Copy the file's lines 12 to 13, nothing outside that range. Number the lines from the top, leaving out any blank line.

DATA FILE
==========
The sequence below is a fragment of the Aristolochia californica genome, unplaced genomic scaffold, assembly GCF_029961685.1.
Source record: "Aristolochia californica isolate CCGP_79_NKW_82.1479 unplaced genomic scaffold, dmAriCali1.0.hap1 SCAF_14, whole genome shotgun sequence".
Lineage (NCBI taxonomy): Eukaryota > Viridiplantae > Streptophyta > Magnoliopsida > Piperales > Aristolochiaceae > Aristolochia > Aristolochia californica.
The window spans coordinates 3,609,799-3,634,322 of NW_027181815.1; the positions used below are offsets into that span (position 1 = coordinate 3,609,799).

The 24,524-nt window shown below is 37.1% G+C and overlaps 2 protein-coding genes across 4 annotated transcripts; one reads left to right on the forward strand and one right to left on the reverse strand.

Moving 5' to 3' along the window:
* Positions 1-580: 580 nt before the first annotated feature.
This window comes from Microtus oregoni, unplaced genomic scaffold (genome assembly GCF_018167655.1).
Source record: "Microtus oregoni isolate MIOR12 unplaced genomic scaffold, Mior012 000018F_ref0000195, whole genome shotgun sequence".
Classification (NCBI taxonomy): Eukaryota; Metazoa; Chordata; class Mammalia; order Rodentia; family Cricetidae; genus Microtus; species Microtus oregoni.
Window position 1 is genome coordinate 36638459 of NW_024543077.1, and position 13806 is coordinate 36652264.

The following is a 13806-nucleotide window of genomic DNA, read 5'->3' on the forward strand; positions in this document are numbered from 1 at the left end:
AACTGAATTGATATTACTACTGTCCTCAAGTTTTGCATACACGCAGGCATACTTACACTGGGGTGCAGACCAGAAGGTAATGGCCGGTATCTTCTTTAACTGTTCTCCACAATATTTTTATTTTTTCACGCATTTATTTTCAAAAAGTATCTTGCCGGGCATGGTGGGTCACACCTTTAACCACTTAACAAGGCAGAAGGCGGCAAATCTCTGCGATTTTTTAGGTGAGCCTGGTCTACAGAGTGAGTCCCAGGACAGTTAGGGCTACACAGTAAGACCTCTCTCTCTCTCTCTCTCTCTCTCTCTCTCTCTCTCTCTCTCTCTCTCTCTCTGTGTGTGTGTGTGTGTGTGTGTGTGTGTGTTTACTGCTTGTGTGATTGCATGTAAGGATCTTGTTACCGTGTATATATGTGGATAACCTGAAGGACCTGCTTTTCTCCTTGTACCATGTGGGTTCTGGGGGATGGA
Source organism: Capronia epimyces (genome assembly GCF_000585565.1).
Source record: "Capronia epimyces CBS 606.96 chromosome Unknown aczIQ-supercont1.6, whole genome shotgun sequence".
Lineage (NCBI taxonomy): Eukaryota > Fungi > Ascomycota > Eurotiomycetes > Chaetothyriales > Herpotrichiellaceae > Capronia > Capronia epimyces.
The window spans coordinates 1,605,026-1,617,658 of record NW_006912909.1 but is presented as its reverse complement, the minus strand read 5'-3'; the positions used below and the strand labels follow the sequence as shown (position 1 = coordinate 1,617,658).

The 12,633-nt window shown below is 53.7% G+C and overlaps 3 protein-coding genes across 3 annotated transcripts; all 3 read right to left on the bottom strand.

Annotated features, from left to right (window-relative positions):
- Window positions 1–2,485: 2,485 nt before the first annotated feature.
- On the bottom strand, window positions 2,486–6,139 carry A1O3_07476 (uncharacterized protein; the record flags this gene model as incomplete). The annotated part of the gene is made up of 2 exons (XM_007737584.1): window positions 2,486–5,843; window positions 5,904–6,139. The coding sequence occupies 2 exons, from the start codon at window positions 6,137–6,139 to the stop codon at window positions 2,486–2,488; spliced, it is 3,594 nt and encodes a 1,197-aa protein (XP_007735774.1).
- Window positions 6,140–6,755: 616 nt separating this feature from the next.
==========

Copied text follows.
The following is a 13806-nucleotide window of genomic DNA, read 5'->3' on the forward strand; positions in this document are numbered from 1 at the left end:
AACTGAATTGATATTACTACTGTCCTCAAGTTTTGCATACACGCAGGCATACTTACACTGGGGTGCAGACCAGAAGGTAATGGCCGGTATCTTCTTTAACTGTTCTCCACAATATTTTTATTTTTTCACGCATTTATTTTCAAAAAGTATCTTGCCGGGCATGGTGGGTCACACCTTTAACCACTTAACAAGGCAGAAGGCGGCAAATCTCTGCGATTTTTTAGGTGAGCCTGGTCTACAGAGTGAGTCCCAGGACAGTTAGGGCTACACAGTAAGACCTCTCTCTCTCTCTCTCTCTCTCTCTCTCTCTCTCTCTCTCTCTCTCTCTCTCTGTGTGTGTGTGTGTGTGTGTGTGTGTGTGTTTACTGCTTGTGTGATTGCATGTAAGGATCTTGTTACCGTGTATATATGTGGATAACCTGAAGGACCTGCTTTTCTCCTTGTACCATGTGGGTTCTGGGGGATGGA